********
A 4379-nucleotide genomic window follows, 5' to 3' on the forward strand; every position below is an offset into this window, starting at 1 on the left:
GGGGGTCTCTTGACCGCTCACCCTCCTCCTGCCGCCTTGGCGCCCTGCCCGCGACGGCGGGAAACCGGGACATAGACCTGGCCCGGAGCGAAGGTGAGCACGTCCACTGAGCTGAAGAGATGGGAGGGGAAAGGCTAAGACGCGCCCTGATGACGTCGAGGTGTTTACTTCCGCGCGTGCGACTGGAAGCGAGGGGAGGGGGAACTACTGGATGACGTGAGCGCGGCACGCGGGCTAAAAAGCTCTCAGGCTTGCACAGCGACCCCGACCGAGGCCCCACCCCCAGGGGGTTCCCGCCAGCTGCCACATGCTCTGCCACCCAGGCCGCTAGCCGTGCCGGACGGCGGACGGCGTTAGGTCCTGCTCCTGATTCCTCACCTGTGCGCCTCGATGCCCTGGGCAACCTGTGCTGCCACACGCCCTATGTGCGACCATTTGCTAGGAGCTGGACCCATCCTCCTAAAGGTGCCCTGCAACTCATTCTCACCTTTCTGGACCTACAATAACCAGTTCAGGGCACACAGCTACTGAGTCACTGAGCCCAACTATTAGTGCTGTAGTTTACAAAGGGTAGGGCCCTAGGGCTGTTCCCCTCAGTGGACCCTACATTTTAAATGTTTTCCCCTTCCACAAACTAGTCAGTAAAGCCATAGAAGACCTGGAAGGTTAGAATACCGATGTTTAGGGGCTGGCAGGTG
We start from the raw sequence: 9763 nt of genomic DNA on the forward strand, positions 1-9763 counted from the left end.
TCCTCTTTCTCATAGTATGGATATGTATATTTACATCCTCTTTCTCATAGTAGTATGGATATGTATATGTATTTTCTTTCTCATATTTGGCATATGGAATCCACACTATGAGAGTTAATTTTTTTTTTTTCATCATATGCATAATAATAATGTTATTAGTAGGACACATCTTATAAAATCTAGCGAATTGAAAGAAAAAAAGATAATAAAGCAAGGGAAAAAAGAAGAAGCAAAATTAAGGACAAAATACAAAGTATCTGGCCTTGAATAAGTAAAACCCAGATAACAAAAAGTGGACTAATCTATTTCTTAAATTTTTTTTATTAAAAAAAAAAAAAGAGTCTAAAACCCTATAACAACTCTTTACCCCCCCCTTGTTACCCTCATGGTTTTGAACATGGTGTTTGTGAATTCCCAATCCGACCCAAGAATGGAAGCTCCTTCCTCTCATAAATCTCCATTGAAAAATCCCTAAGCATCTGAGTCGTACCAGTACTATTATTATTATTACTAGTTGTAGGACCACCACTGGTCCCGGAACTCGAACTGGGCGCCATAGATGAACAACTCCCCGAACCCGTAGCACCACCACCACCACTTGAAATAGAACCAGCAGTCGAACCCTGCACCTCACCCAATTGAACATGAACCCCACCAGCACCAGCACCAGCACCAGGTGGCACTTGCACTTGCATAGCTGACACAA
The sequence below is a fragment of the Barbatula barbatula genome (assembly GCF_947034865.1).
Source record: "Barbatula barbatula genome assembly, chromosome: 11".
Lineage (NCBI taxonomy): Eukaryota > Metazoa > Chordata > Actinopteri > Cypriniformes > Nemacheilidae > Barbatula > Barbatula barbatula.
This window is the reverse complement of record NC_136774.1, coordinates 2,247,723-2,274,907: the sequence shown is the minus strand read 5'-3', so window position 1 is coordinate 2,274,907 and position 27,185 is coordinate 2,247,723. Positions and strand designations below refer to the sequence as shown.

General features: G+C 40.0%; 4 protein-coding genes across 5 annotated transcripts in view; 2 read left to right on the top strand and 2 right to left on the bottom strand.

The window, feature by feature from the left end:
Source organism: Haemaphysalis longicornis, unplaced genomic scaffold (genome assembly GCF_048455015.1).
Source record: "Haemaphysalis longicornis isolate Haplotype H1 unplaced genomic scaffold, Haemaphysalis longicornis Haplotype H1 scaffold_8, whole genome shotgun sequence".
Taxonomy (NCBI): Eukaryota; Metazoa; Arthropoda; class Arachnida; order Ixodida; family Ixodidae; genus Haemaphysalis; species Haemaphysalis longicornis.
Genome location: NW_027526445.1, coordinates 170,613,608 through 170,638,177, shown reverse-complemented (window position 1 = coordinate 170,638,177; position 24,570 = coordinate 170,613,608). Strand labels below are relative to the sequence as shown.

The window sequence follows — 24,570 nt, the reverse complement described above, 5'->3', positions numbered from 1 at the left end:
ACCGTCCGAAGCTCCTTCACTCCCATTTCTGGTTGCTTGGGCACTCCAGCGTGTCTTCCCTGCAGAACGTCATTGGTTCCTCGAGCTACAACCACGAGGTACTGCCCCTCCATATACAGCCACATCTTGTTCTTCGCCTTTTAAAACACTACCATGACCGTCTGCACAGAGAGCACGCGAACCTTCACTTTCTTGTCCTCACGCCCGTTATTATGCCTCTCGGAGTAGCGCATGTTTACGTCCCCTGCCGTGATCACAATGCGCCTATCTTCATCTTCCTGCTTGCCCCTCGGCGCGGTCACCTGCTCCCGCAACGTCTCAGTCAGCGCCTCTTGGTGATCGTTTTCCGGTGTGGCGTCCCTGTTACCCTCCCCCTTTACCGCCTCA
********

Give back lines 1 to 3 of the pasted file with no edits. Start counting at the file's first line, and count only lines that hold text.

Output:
A 4379-nucleotide genomic window follows, 5' to 3' on the forward strand; every position below is an offset into this window, starting at 1 on the left:
GGGGGTCTCTTGACCGCTCACCCTCCTCCTGCCGCCTTGGCGCCCTGCCCGCGACGGCGGGAAACCGGGACATAGACCTGGCCCGGAGCGAAGGTGAGCACGTCCACTGAGCTGAAGAGATGGGAGGGGAAAGGCTAAGACGCGCCCTGATGACGTCGAGGTGTTTACTTCCGCGCGTGCGACTGGAAGCGAGGGGAGGGGGAACTACTGGATGACGTGAGCGCGGCACGCGGGCTAAAAAGCTCTCAGGCTTGCACAGCGACCCCGACCGAGGCCCCACCCCCAGGGGGTTCCCGCCAGCTGCCACATGCTCTGCCACCCAGGCCGCTAGCCGTGCCGGACGGCGGACGGCGTTAGGTCCTGCTCCTGATTCCTCACCTGTGCGCCTCGATGCCCTGGGCAACCTGTGCTGCCACACGCCCTATGTGCGACCATTTGCTAGGAGCTGGACCCATCCTCCTAAAGGTGCCCTGCAACTCATTCTCACCTTTCTGGACCTACAATAACCAGTTCAGGGCACACAGCTACTGAGTCACTGAGCCCAACTATTAGTGCTGTAGTTTACAAAGGGTAGGGCCCTAGGGCTGTTCCCCTCAGTGGACCCTACATTTTAAATGTTTTCCCCTTCCACAAACTAGTCAGTAAAGCCATAGAAGACCTGGAAGGTTAGAATACCGATGTTTAGGGGCTGGCAGGTG
We start from the raw sequence: 9763 nt of genomic DNA on the forward strand, positions 1-9763 counted from the left end.